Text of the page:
Why you should start your child’s dental care young - DB Dental

Just because baby teeth eventually fall out, doesn’t mean you don’t have to worry about your child’s dental care until later. Sadly, by six years of age, more than half of all children already have decay in their teeth.

Your child’s oral health depends on their first teeth being healthy. That allows their adult teeth to form properly and emerge healthy. Cavities in baby teeth are not only painful for your child, but also damaging to their ongoing oral health. This is why your child’s dental care regime needs to start early.

 

Caring for baby teeth

 

Your child’s oral healthcare should start as soon as their first tooth appears. While that’s too young for brushing, baby’s teeth should be carefully wiped with a clean, soft cloth after feeding. This helps to get rid of the sugar from milk or baby foods, so dental problems or gum infections don’t occur.

Once your child is two you can start brushing their teeth with a toddler-sized toothbrush and a pea-sized blob of toothpaste. Do this after breakfast and after dinner, and use a special song to time the brushing which should take two minutes. Then floss gently around your child’s teeth. Your DB Dental practitioner will be able to advise on the right type of toothbrush and toothpaste for your child.

 

When should my child see a dentist?

 

Your baby should have their first dental checkup around their first birthday. It’s a special milestone, and your DB Dental dentist will be able to check that their mouth and baby teeth are healthy. Of course if you have any earlier concerns about your baby’s teeth, always contact your dentist.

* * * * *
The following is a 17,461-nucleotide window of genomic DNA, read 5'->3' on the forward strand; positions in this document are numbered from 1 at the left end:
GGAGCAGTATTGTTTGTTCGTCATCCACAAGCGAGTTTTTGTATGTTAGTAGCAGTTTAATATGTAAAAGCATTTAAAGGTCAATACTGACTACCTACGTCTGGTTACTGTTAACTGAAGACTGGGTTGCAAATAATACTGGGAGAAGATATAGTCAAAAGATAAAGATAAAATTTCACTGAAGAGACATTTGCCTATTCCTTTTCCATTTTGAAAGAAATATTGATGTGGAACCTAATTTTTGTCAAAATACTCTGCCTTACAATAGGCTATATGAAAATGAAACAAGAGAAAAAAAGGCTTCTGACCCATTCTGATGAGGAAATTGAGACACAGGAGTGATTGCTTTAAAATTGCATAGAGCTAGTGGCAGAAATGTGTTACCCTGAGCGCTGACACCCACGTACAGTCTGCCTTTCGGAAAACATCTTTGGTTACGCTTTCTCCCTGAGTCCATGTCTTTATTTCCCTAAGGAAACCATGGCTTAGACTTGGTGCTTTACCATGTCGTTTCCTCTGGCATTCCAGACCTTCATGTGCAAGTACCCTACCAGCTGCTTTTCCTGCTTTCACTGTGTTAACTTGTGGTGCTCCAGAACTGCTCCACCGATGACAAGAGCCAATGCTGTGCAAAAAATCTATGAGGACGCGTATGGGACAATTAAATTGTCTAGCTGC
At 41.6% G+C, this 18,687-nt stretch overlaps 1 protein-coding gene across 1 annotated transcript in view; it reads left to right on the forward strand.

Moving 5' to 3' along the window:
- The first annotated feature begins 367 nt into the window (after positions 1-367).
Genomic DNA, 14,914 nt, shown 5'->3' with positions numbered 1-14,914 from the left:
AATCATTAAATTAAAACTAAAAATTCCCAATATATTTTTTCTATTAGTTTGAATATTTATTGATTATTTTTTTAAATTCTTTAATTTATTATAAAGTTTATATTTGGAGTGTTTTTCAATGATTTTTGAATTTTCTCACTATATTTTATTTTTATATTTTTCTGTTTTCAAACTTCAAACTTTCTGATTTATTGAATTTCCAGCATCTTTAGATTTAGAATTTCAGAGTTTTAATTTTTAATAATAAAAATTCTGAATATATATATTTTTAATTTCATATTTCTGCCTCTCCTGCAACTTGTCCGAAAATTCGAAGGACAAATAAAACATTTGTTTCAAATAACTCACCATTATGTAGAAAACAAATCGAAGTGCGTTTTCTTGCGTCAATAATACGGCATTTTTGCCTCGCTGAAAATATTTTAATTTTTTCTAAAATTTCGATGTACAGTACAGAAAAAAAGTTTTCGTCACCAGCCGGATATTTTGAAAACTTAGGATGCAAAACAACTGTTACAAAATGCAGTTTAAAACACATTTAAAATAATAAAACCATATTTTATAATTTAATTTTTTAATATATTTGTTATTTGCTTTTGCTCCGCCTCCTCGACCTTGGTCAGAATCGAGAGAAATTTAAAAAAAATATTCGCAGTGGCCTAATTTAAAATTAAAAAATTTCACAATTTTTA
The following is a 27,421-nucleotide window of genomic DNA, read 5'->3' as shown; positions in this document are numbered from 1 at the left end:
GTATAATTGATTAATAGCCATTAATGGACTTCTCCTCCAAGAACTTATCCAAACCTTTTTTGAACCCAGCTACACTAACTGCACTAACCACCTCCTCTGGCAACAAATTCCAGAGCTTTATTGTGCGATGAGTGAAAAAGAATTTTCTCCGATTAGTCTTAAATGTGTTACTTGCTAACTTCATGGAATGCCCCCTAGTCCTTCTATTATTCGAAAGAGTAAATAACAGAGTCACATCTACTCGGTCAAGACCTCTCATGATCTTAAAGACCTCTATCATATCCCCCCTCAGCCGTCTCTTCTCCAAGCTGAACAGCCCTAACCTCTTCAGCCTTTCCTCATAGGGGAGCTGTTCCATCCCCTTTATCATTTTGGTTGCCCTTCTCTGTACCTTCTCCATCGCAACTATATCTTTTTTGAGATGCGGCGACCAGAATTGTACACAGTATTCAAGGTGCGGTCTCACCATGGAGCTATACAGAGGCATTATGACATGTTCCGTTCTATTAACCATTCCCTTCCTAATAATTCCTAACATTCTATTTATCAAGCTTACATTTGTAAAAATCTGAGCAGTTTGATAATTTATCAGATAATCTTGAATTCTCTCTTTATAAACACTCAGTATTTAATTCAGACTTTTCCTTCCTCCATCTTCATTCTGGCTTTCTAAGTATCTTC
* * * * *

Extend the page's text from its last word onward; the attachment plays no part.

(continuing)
Regular checkups should start by your child’s second birthday and they should see the dentist every six months after that. Your dentist will also want to know if your child uses a dummy, or sucks on fingers or thumbs. Sippy cups can also cause dental issues because they can affect the development of the palate through repeated sucking. It’s best if your child can transition from a bottle to a normal plastic cup or glass around their first birthday.

 

Keeping up good dental habits

 

Children should be able to clean their teeth properly by around seven years of age, but it may take them until ten years old to competently floss their own teeth. By training them early in cleaning and flossing their teeth, you’re building lifelong good habits.

Regular dental checks should be a natural part of their routine, but if you have any concerns about their mouth or teeth in between, contact your dentist straight away. Things like bleeding from the gums, swollen red gums, pus, loose teeth and persistent bad breath need checking out before they get worse.

Good oral health is an important part of your child’s overall health. You can book an appointment with your DB Dental practitioner online now.

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